In one of my first assignments as a seminary student, I was required to translate a passage from the Gospel of John, chapter one, about the light and the darkness. The professor was particularly interested in our approach to one Greek word, “katalambano,” which has a range of meanings, including, “obtain, attain, come upon, overtake, attack, seize, catch, realize, understand, learn.” So John 1:5 reads, “The light shines in the darkness, and the darkness has not katelaben it.” Some translators favor, “the darkness has not understood it,” while others say, “the darkness has not overcome it.” I felt that John deliberately chose a word that covered a range of possibilities; if he wanted to be precise about understanding or about overcoming, other words were available to him. So my translation was, “The light shines in the darkness, and the darkness has not overtaken it,” a translation which maintains both meanings. The professor said I was precisely wrong. Each Bible passage has one meaning and one meaning only, and the translator and interpreter must find that one meaning and express it clearly, without allowing any ambiguity or multiple meanings.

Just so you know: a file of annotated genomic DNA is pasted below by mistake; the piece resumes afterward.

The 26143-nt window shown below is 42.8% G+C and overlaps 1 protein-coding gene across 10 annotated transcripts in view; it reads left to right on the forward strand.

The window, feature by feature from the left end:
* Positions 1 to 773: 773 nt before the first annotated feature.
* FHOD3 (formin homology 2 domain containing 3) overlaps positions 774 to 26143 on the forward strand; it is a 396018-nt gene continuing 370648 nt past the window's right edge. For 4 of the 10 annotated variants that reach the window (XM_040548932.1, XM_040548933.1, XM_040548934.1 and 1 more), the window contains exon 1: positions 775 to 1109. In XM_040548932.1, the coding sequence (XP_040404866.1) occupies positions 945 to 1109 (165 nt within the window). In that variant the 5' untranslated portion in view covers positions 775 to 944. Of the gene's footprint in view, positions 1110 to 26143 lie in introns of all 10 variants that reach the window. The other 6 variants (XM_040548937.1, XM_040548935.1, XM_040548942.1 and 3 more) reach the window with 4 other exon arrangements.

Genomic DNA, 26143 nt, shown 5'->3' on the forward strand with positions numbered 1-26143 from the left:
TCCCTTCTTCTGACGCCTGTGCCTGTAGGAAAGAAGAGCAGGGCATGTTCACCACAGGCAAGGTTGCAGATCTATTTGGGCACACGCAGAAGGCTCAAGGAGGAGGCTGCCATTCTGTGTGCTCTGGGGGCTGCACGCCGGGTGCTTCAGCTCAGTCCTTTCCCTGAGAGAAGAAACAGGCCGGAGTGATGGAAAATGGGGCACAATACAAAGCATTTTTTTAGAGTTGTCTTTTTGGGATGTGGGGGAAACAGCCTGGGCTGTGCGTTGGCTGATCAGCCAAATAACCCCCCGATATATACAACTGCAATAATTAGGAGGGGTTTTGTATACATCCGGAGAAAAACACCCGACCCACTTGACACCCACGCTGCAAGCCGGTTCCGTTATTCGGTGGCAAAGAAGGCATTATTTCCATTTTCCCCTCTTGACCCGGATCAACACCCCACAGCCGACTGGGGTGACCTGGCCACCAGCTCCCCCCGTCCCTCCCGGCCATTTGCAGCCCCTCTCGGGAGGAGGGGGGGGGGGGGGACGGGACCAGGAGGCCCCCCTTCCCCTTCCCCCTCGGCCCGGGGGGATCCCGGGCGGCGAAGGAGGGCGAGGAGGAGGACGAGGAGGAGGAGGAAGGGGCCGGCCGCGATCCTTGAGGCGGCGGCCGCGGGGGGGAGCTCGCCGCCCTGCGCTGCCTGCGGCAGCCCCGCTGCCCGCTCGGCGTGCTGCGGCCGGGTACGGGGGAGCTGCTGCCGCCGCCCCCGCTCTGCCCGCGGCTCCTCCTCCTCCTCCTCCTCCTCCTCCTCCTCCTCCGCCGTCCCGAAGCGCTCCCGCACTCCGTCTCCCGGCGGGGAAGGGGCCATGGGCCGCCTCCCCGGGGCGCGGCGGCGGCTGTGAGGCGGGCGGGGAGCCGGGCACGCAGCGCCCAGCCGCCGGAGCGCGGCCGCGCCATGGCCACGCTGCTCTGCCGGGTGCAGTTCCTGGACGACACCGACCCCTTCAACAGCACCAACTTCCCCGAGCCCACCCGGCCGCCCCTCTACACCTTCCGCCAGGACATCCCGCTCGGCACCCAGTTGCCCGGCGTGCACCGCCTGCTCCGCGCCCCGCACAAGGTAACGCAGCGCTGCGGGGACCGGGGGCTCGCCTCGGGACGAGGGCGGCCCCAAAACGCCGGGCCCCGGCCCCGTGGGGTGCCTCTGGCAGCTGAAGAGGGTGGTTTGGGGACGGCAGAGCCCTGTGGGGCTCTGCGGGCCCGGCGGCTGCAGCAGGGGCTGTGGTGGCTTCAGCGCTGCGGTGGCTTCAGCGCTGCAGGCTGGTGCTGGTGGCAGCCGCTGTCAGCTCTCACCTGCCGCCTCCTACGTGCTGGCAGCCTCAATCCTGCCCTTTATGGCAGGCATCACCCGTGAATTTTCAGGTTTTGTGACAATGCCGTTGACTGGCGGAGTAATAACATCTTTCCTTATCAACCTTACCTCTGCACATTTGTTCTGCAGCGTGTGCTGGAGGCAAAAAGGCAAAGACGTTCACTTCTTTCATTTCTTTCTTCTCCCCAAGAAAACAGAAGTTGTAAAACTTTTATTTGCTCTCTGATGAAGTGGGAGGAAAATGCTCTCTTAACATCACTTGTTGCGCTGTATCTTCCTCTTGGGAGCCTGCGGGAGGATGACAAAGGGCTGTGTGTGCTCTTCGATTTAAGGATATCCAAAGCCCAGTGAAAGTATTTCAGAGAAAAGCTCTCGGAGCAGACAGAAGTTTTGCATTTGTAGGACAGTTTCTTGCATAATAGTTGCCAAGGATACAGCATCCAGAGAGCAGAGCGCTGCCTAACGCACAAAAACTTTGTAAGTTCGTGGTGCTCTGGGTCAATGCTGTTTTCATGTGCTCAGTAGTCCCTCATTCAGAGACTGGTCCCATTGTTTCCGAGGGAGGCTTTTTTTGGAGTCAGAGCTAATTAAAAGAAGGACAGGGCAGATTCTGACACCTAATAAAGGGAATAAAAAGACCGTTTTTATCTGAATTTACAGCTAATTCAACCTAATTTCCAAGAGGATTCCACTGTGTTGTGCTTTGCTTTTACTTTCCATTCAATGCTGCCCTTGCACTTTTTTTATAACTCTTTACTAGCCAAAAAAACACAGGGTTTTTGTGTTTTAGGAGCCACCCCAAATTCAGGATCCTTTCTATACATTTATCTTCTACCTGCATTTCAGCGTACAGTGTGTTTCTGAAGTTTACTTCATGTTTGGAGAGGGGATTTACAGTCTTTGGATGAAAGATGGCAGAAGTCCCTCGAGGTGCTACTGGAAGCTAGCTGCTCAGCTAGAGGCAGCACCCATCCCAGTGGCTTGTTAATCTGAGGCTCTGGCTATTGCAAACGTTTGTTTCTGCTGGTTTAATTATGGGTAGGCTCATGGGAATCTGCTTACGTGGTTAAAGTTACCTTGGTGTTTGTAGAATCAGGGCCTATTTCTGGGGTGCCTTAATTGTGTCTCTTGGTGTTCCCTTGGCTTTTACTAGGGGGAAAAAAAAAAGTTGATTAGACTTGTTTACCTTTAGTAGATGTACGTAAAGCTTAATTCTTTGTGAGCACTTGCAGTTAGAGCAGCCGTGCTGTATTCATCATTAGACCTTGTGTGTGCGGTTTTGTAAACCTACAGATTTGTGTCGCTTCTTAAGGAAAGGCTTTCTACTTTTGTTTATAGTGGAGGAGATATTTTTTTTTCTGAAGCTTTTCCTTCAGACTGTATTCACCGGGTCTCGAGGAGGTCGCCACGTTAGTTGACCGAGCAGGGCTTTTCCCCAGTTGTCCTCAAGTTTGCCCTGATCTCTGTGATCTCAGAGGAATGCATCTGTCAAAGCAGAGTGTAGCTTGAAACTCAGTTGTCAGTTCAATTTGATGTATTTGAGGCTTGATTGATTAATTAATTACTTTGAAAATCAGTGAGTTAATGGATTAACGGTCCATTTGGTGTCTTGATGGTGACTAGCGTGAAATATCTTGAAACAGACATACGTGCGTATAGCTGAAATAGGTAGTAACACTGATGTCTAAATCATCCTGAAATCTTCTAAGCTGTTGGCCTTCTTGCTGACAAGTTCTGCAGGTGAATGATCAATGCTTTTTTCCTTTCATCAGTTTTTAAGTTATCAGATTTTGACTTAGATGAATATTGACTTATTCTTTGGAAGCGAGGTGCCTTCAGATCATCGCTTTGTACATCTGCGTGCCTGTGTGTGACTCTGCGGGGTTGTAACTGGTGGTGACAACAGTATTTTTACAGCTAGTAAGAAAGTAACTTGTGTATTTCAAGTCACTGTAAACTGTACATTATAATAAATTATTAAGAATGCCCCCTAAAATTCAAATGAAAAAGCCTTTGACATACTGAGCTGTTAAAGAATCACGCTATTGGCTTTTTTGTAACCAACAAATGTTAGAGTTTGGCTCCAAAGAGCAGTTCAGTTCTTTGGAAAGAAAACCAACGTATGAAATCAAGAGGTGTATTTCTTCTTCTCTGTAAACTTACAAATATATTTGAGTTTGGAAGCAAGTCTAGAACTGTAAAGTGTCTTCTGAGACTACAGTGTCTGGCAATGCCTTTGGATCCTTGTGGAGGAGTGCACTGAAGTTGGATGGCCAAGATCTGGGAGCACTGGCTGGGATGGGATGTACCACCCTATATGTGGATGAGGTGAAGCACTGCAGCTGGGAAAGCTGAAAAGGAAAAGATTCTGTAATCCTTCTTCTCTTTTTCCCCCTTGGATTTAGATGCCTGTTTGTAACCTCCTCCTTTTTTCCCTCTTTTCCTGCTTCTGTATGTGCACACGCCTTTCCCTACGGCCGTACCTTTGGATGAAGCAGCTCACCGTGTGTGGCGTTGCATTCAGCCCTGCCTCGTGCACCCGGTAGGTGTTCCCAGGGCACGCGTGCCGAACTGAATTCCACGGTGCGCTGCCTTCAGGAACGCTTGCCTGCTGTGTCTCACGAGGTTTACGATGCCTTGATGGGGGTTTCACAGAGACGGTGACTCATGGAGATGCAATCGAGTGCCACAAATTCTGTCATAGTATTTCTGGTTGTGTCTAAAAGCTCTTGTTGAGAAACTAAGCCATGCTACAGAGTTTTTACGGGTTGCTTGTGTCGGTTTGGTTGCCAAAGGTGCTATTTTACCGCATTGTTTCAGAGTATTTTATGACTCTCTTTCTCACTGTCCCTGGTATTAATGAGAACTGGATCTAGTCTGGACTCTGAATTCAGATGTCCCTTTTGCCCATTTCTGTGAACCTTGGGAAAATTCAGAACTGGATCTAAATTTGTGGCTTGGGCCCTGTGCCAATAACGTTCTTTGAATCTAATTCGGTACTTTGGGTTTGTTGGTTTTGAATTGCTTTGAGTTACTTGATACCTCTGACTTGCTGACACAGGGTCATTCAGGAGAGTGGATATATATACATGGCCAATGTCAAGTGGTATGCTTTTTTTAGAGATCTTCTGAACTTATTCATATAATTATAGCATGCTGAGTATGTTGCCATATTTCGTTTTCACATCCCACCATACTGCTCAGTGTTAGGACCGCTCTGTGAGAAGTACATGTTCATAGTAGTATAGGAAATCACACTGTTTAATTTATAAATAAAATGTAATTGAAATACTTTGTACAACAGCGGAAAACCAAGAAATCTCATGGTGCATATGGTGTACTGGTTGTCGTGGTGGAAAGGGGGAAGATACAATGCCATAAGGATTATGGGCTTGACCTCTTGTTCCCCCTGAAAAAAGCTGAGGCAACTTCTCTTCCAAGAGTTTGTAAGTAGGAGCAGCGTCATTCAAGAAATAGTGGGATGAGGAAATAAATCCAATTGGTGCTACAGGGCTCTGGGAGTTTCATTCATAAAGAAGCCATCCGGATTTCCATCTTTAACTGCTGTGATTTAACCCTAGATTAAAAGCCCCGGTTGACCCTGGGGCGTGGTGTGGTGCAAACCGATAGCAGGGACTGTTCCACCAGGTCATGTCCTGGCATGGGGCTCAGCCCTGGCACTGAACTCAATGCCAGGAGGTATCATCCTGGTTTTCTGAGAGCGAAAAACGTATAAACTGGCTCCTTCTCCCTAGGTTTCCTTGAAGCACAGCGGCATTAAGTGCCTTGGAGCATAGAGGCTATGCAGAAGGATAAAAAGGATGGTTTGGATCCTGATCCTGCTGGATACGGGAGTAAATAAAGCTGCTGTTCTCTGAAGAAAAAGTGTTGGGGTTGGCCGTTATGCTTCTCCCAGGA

A second example, one which I did not have to discuss in seminary, is found in I Corinthians 7:9. Paul expresses his wish that all Christians could remained unmarried, like Paul, and focus their attention on Christian living, service to the Lord and his Church. But Paul acknowledges that not every Christian can keep his or her desire for marital relations unmet, so Paul permits marriage, saying, “It is better to marry than to burn.” Does he mean “to burn with passion” in this lifetime or “to burn in judgment” eternally for breaking a commandment? I would say that Paul skillfully includes both possibilities while addressing this complex topic. But, if every passage has one and only one meaning, then the translator and interpreter must select one or the other.